A celebration of birds

on 15th October 2007

Today is Blog Action Day. All bloggers have been encouraged to set aside this day to write something on a specific theme: Environment.

BESG is celebrating Blog Action Day with a montage showcasing some of the birds that can be seen in a typical urban area – a downtown mini park, the planted areas around a cluster of high-rise apartment blocks, your very own private little garden or the garden around your condominium.


Singapore’s urban areas are alive with birds and wildlife. Numerous species of birds have made such areas their homes, filling the air with their melodious calls and brightening the greenery with their colourful plumage.

The presence of birds in urban Singapore does not just happen. It is the direct result of more than five decades of continuous tree planting along roads, followed by landscaping the spaces between trees and most open areas.

In fact, we are a virtual Garden City, fast becoming a City within a Garden.

Now how many species can you identify from the above montage?

YC Wee
October 2007
(Images courtesy of Johnny Wee, Chan Yoke Meng, KC Tsang and YC Wee)

If you like this post please tap on the Like button at the left bottom of page. Any views and opinions expressed in this article are solely those of the authors/contributors, and are not endorsed by the Lee Kong Chian Natural History Museum (LKCNHM, NUS) or its affiliated institutions. Readers are encouraged to use their discretion before making any decisions or judgements based on the information presented.

YC Wee

Dr Wee played a significant role as a green advocate in Singapore through his extensive involvement in various organizations and committees: as Secretary and Chairman for the Malayan Nature Society (Singapore Branch), and with the Nature Society (Singapore) as founding President (1978-1995). He has also served in the Nature Reserve Board (1987-1989), Nature Reserves Committee (1990-1996), National Council on the Environment/Singapore Environment Council (1992-1996), Work-Group on Nature Conservation (1992) and Inter-Varsity Council on the Environment (1995-1997). He is Patron of the Singapore Gardening Society and was appointed Honorary Museum Associate of the Lee Kong Chian Natural History Museum (LKCNHM) in 2012. In 2005, Dr Wee started the Bird Ecology Study Group. With more than 6,000 entries, the website has become a valuable resource consulted by students, birdwatchers and researchers locally and internationally. The views and opinions expressed in this article are his own, and do not represent those of LKCNHM, the National University of Singapore or its affiliated institutions.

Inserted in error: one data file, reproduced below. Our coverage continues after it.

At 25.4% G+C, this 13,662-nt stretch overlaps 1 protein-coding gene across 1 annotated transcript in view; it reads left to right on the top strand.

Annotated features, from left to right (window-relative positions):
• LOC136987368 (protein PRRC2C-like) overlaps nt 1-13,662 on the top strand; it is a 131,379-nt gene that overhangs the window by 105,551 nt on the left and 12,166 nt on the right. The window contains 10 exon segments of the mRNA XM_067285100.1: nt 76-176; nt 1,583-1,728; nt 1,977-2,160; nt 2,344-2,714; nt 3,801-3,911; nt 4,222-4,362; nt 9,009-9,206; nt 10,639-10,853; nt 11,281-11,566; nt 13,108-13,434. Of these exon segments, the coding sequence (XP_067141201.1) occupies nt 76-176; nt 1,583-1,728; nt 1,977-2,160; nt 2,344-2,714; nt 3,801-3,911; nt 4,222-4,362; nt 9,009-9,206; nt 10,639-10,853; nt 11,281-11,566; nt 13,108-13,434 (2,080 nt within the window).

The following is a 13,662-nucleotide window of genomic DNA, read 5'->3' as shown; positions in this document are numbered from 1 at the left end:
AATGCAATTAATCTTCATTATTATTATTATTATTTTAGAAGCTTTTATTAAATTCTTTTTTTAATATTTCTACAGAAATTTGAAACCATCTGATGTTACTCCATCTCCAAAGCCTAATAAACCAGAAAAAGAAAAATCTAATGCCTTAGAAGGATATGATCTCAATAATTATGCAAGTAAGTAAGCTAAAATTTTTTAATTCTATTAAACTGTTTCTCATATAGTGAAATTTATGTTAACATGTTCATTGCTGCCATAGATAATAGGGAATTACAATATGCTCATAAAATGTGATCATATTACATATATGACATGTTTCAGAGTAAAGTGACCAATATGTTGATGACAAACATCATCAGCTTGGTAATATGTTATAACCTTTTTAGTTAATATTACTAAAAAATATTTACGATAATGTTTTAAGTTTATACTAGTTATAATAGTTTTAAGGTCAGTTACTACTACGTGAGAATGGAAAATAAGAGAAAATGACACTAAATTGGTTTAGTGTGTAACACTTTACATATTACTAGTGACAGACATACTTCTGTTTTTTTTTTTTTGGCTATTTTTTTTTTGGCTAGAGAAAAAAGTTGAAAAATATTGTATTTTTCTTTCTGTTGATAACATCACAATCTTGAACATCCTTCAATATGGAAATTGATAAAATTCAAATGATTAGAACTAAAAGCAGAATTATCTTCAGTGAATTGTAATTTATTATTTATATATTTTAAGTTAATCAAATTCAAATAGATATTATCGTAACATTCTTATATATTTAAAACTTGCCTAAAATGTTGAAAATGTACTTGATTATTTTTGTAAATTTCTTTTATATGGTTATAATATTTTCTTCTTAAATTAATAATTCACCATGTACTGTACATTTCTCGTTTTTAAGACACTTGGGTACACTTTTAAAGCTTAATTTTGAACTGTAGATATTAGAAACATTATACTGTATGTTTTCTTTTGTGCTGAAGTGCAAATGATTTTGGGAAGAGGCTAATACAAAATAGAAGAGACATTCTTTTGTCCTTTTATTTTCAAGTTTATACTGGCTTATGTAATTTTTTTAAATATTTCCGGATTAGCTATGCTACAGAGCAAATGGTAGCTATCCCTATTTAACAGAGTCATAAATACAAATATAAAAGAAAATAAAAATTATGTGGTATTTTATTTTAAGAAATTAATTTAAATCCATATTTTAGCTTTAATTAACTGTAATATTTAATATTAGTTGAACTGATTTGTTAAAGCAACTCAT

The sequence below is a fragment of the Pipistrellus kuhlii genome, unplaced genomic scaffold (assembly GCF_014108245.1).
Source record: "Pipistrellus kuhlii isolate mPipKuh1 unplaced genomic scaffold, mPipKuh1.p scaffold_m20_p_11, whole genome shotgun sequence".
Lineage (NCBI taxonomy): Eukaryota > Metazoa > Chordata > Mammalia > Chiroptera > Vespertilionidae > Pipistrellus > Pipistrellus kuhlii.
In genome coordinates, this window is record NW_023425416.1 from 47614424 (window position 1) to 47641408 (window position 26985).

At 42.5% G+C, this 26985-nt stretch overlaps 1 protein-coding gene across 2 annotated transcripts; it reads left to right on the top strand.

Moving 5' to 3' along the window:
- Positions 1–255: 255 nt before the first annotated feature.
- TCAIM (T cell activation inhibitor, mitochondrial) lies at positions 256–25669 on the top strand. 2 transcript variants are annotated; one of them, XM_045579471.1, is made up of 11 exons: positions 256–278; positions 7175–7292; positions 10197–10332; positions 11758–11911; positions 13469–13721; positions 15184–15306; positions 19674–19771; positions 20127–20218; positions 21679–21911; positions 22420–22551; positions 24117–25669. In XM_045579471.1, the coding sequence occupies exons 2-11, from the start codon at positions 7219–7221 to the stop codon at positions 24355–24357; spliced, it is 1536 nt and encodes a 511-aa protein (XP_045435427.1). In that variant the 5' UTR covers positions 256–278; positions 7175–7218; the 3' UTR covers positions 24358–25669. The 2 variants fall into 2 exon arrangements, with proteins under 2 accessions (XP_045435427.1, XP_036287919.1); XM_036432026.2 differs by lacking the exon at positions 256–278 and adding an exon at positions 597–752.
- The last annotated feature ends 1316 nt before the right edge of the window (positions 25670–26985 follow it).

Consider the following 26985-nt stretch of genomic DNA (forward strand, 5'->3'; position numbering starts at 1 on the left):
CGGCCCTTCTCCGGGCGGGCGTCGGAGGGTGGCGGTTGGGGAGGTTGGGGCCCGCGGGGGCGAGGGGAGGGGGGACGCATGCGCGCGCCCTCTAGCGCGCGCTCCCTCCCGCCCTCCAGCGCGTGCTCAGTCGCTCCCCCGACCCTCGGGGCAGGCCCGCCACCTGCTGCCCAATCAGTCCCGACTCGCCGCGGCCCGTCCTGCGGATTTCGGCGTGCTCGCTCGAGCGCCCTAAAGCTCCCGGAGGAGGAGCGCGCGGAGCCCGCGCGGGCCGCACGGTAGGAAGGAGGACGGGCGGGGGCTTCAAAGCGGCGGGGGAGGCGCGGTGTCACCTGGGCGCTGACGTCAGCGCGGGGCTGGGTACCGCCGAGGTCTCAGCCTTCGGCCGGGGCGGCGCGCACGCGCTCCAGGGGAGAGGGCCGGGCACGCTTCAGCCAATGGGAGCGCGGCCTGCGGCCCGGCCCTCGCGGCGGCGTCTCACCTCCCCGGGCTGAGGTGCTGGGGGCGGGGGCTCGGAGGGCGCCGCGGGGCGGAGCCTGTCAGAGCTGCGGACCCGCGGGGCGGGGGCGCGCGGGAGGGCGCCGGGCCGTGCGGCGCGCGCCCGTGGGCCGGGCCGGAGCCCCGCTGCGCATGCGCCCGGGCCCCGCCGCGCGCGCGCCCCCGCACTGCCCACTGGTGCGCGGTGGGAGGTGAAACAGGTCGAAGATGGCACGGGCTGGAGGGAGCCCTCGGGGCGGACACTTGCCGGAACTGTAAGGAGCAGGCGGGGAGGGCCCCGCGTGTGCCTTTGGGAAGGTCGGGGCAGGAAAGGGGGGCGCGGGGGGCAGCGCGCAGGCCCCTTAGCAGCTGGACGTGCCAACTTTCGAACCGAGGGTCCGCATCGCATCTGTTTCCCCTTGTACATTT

Other posts by YC Wee

4 Responses

  1. Hello! I enjoyed your beautiful photographs and post of a Singaporian Garden City soon to be City within a Garden! I’m from Australia and identified your Spotted Turtle Dove, Common Miner, Koel and Silvereye which are also found here 🙂

  2. 1st row (L-R): White-crested Laughing-thrush (Garrulax leucolophus) (introduced)
    Peaceful Dove (Geopelia striata)
    Banded Woodpecker (Picus miniaceus)
    Stork-billed Kingfisher (Pelargopsis capensis)

    2nd row (L-R): Scarlet-backed Flowerpecker (Dicaeum cruentatum)
    Collared Kingfisher (Todiramphus chloris)
    Oriental White-eye (Zosterops palpebrosus)
    Crimson Sunbird (Aethopyga siparaja)

    3rd row (L-R):
    Common Mynah (Acridotheres tristis)
    Scaly-breasted Munia (Lonchura punctulata)
    Rhinoceros Hornbill (Buceros rhinoceros) and Great Hornbill (Buceros bicornis) (escapees)
    Black-naped Oriole (Oriolus chinensis)

    4th row (L-R):
    Oriental Pied Hornbill (Anthracoceros albirostris)
    Another Crimson Sunbird (Aethopyga siparaja)
    Asian Koel (Eudynamys scolopacea)
    Blue-crowned Hanging Parrot (Loriculus galgulus) (juvenile)

Leave a Reply

Your email address will not be published. Required fields are marked *


Overall visits (since 2005)

Live visitors
Visitors Today

Clustrmaps (since 2016)